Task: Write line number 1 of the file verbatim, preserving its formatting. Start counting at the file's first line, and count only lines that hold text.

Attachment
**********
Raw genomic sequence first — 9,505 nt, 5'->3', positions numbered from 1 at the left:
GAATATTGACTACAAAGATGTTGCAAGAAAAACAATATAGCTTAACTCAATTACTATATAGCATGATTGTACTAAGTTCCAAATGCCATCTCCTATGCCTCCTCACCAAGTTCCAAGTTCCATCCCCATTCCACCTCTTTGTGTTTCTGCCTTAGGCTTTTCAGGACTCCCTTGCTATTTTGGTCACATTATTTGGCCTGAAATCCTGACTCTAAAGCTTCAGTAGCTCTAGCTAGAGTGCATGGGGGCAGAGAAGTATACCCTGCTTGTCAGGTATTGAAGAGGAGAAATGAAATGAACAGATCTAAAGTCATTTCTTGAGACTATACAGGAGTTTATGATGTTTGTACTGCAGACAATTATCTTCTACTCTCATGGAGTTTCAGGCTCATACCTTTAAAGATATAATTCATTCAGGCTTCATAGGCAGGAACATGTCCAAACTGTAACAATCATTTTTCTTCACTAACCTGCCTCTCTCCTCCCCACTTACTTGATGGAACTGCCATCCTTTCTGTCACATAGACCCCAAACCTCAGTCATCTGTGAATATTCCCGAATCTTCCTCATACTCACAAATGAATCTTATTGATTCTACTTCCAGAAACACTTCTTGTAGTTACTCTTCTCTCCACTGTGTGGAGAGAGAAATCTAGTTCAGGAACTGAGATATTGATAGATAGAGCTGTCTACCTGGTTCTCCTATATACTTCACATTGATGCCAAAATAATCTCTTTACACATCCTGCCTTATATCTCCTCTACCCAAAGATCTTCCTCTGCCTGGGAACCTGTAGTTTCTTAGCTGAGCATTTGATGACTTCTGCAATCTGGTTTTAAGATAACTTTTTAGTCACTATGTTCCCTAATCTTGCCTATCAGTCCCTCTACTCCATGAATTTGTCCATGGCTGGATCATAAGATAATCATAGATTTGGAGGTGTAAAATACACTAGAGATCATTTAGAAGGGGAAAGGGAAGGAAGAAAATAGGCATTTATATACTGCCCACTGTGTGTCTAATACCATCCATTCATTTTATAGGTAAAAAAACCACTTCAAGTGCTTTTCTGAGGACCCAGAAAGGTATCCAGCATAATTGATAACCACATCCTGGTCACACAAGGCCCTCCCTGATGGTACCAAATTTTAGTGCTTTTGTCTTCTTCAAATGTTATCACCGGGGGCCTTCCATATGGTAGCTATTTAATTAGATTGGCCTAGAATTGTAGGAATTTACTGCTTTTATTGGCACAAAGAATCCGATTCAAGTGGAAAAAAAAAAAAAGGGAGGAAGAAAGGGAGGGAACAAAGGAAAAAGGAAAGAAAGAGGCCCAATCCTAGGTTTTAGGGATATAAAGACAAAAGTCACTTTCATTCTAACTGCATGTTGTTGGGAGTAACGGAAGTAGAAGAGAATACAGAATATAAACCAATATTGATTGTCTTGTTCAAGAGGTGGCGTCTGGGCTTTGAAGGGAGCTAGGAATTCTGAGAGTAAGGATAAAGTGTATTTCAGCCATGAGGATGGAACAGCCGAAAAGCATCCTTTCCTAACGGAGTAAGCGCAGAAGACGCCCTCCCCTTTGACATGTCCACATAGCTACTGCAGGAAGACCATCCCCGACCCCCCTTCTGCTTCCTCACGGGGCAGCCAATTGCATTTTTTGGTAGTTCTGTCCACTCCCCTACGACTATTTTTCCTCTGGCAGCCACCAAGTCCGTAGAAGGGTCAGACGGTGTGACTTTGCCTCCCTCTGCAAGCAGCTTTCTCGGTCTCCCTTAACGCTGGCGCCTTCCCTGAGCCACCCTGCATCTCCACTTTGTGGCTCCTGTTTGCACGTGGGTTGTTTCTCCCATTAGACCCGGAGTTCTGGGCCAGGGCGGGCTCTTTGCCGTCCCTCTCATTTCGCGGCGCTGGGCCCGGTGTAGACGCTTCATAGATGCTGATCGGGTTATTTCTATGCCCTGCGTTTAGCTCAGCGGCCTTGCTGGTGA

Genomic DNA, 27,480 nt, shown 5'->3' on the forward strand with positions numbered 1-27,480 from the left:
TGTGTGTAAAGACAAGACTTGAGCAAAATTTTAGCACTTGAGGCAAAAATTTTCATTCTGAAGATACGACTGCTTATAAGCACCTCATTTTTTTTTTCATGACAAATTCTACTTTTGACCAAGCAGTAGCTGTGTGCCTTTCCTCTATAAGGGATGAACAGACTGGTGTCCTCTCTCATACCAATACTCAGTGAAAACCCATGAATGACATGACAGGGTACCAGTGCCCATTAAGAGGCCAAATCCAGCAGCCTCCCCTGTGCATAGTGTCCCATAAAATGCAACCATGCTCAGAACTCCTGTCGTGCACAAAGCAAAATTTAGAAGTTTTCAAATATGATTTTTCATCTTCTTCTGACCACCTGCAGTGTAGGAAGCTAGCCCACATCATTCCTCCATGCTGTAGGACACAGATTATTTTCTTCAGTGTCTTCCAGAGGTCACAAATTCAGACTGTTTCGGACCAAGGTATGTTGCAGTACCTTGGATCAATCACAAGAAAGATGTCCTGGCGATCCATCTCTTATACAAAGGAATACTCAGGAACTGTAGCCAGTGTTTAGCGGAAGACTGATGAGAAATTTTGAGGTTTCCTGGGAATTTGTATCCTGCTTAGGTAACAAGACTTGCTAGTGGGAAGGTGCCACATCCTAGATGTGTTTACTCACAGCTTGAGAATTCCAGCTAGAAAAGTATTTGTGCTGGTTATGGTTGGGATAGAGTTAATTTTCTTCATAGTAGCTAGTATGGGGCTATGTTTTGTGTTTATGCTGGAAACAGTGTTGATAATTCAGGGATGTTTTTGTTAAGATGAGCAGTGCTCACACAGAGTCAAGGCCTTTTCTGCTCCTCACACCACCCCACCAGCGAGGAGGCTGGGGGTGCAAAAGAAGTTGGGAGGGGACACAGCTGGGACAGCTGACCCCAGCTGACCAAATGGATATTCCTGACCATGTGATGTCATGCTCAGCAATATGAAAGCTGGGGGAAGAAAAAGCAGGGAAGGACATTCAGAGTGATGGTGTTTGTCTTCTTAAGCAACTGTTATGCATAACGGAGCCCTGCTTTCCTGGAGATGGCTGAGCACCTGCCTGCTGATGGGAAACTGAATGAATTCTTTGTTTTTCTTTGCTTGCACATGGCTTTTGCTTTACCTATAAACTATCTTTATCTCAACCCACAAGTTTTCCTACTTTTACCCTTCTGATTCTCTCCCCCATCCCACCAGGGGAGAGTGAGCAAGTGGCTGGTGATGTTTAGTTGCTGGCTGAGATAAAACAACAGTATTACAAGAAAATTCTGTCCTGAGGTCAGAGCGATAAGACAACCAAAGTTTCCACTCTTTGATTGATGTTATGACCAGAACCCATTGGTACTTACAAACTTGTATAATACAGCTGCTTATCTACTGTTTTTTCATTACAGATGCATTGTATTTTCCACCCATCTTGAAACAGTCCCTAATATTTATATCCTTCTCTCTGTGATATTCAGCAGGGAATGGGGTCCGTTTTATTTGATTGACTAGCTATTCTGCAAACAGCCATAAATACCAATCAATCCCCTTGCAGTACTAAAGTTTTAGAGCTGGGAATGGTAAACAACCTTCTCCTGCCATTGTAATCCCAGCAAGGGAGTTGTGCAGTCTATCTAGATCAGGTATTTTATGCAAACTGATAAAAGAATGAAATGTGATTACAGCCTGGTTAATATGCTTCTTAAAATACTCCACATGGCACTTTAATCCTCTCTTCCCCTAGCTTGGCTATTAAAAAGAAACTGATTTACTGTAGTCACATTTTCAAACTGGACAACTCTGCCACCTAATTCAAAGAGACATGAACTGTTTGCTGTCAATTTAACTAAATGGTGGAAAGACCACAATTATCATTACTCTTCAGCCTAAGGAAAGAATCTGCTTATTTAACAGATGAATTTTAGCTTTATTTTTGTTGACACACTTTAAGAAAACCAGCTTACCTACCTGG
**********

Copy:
Raw genomic sequence first — 9,505 nt, 5'->3', positions numbered from 1 at the left: